So I will practice standing in my I AM, standing in my Sovereignty.
I had to look up the word “practice” to make sure it resonated correctly here. Practice is defined as:
1. “the actual application or use of an idea, belief, or method as opposed to theories about such application or use”, or
2. “repeated exercise in or performance of an activity or skill so as to acquire or maintain proficiency in it”.
So yes, the word practice is quite appropriate here.
I would share this experience with you, but you cannot under-stand it. You must stand within it if you want to experience it for yourself.
With so much love in my heart for each of you…. I AM LOVE.
Written by: Elizabeth DiPace
I have a great many things I want to write about lately, but have not had the time, mental clarity, or energetic space to do so. I’ve been spending a lot of time with family while visiting Virginia. After traveling the nation full time for a year, it feels wonderful to be in one place for a while, where I know the people, and I am welcome in their homes and in their lives. I can walk right into the house without knocking. If I’m not there when the kids get home from school, they are texting me, asking where I am. It has created a sense of belonging that I have always craved in my life. But it has also been very demanding of my time and energy.
Someone recently asked me if I have found my tribe. She unwittingly asked the million dollar question. This has been a large part of my life story since I was a child. Events and circumstances in my life have taught me many valuable lessons about friendships and family, and it seems to be an on-going theme.
The first twelve years of my life were spent on Colonial Drive. I went to the same elementary school, with the same classmates, from kindergarten to sixth grade. If I wasn’t playing with my three brothers, then I was playing with the same kids on my block that I have always played with. This was my tribe. This was my home. And it marks the longest period of time that I have ever lived in one place in my 41 years on planet earth in this body.
I never went to the same school for more than a year after that. In eighth grade, I went to three different schools, in two different states. We moved from city to city, town to town, until I got out of school. I cannot remember the names of any of the friends I made during that time. Nor have I kept in contact with the friends I grew up with on Colonial Drive. The few that I have bumped into when I first returned to South Florida seemed like strangers to me. I no longer knew these people, and they didn't know me.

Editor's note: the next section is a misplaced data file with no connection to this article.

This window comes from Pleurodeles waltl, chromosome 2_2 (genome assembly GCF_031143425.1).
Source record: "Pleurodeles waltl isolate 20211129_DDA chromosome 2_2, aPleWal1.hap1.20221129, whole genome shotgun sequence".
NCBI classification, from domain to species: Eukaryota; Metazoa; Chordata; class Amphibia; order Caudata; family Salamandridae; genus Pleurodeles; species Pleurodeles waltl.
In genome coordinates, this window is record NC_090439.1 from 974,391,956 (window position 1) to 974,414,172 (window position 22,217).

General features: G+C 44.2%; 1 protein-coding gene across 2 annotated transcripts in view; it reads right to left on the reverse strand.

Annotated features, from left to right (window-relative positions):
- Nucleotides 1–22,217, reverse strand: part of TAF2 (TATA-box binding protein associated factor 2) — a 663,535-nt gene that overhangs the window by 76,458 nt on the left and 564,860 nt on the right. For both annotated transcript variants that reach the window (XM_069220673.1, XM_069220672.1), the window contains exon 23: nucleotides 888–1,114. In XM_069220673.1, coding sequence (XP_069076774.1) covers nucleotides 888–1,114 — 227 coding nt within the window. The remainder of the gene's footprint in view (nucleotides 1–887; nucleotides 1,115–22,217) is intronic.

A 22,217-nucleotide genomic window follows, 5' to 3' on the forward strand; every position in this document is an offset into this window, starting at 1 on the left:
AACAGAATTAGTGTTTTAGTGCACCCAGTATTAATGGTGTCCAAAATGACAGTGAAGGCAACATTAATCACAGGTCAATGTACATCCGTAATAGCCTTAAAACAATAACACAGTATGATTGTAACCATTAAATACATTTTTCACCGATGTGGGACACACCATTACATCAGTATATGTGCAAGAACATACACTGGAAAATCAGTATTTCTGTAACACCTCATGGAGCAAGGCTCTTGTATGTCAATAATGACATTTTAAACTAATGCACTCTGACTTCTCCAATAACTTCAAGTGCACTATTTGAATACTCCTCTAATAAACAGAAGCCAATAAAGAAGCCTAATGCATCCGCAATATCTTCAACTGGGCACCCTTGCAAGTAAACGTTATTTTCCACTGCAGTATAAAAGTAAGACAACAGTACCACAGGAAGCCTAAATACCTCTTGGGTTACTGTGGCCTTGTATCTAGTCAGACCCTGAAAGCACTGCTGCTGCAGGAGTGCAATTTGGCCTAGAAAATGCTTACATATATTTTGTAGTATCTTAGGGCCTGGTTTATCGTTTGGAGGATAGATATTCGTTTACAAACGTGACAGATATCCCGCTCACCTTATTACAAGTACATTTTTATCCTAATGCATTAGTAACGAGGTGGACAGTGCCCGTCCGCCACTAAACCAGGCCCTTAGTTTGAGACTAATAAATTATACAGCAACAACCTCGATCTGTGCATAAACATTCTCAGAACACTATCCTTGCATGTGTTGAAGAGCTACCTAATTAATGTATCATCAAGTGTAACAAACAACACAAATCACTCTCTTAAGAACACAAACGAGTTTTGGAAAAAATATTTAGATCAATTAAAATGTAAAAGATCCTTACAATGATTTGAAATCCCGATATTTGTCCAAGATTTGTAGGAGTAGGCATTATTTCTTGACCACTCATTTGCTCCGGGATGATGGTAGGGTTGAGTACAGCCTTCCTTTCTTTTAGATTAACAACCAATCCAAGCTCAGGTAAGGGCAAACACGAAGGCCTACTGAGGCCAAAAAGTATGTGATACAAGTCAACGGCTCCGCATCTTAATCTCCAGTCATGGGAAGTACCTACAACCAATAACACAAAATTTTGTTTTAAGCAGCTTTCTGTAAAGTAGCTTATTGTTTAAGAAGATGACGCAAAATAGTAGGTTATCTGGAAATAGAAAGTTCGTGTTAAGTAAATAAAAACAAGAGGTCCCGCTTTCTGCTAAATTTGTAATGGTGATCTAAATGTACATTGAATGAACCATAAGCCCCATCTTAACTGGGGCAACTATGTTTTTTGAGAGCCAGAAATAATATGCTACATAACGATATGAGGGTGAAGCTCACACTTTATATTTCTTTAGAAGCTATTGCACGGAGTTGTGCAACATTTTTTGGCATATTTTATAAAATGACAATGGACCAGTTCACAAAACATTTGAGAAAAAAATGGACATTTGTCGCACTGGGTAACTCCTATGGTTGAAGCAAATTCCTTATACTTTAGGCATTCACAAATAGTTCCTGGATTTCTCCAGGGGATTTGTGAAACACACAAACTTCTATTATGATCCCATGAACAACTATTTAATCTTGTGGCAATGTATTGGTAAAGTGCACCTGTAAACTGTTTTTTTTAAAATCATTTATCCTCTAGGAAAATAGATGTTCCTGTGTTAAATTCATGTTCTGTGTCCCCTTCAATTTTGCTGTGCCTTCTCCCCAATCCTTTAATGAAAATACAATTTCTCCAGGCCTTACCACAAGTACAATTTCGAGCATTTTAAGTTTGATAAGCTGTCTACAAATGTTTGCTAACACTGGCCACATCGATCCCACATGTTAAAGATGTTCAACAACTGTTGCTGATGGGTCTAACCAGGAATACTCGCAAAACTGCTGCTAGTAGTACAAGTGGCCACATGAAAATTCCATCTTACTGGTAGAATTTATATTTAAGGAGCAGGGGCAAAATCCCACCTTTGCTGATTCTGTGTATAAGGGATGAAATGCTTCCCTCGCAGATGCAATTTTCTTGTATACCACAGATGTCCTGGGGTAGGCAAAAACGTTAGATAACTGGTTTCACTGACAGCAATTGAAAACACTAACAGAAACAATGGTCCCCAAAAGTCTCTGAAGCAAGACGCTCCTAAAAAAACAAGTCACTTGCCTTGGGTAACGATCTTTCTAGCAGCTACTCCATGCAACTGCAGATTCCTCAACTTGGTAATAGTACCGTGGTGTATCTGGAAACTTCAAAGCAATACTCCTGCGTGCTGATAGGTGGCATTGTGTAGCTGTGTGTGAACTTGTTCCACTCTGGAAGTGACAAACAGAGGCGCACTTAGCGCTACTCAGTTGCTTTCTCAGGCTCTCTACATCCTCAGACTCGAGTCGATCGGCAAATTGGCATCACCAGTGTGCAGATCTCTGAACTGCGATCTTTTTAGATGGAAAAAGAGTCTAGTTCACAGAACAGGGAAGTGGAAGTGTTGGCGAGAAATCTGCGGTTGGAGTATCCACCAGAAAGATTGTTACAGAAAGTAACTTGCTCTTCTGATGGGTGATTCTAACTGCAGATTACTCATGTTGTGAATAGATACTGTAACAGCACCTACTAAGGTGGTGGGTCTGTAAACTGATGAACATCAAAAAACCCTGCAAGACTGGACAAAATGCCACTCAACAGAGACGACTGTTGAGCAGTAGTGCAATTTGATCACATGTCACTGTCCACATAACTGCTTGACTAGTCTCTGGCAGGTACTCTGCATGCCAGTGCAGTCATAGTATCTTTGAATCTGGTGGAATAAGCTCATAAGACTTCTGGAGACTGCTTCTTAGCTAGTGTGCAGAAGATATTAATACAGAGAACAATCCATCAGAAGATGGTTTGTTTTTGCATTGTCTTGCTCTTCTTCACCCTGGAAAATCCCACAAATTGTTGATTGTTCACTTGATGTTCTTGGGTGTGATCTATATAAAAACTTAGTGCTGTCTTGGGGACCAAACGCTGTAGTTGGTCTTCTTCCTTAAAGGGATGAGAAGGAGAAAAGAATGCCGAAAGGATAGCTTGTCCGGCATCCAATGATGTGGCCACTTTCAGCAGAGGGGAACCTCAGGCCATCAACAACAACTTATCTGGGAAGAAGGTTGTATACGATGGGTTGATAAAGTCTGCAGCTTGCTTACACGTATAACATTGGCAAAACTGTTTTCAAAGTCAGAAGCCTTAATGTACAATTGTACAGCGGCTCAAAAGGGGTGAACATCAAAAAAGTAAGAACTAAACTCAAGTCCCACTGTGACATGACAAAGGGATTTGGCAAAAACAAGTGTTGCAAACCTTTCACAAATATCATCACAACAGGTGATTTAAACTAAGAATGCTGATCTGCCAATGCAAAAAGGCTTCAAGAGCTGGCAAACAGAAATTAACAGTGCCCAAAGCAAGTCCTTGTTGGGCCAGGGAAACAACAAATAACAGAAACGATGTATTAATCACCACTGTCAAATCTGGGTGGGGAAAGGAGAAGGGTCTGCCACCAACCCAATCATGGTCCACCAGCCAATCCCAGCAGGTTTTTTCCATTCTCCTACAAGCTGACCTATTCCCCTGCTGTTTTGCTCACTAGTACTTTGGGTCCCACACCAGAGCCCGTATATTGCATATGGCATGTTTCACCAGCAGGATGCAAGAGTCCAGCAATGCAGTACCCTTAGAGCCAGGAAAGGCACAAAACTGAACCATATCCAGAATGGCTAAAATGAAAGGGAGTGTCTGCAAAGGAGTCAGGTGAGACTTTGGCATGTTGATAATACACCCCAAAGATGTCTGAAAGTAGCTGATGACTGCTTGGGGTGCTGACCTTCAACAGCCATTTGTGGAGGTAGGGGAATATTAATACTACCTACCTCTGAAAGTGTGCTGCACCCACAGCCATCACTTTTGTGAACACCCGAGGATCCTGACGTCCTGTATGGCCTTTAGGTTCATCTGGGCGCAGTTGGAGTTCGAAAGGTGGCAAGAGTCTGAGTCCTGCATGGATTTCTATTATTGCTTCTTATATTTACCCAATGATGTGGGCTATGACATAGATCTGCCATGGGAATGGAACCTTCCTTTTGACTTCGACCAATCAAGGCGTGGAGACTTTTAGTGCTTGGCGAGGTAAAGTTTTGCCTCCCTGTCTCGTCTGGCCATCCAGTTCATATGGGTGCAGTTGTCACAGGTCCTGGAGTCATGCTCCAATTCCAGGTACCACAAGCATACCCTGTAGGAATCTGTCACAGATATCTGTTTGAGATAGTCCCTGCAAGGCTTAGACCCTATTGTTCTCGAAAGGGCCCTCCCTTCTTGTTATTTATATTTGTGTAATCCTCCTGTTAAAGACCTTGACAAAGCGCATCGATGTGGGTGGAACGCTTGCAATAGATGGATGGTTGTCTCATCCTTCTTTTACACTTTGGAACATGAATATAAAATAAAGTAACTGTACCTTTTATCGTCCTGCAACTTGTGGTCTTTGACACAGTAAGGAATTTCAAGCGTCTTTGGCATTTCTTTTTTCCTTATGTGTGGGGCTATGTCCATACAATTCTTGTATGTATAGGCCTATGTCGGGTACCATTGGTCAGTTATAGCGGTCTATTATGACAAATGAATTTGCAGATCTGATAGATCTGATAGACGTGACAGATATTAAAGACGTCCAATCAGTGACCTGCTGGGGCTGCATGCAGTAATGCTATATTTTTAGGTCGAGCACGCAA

This experience has made it difficult for me to learn how to make friends, and keep them. I see others whose closest circle of friends are the same as it was 30 years ago. They talk to each other daily, or have Saturday dinners together with the families, or take trips together. This is so foreign to me. So there must be something wrong with me, right? Why am I not getting invited to watch the game on Sunday, or picnics and bar-b-ques?
My friends always seemed to be work buddies. Some of them I partied hard with back in my 20’s. But life goes on, and people move away. Only two remain a constant in my life; meaning we try to get together for brunch once a year, and occasionally send each other silly memes. Once I hit my 30’s, I seldom saw my work buddies outside of work. We just weren’t that type of friends. I always found it odd that you can spend 40 hours a week with someone, truly care about them and what was happening in their lives, but if one of you leaves the company, the friendship seems to cease to exist. Almost as if we don’t know how to maintain a friendship outside the office space. And I have always mourned the loss of these people in my daily life.
Now I work from home, and there are no office buddies to spend my day with. And I am left wondering how do adults make new friends? I live in an RV and travel full time, so no neighbors to befriend (not that I was ever good at making friends with the neighbors as an adult). We don’t have children, so no making friends with other parents (no common ground). We don’t attend a church, club, or any other social function. And truth be told, I am quite shy, and always worry that others will not grasp my unique weirdness. I hold back while I analyze the vibes from others, and become the chameleon trying to fit it.
But here’s the real kicker. I love my alone time. I crave it and need it in large doses. I function very well alone for long periods of time. Family and friends can seem like obligations of my time and energy, and I hate feeling obligated. But perhaps this is meant to create balance in my life so that I can accomplish that which I came here to do without the distractions. I'm very picky about who I let into my life. I do not assume that just because someone was there at the beginning, they should always be there. I do not feel guilty for not being able to maintain a friendship, because after all, a telephone works both ways. I am extremely protective of my time and space. I will not allow just anyone in. And I have zero tolerance for someone who is needy, or does not respect my time.
So, we come to the lessons learned:
I love all of you. Thank you for your role in my life!
Written by: Elizabeth DiPace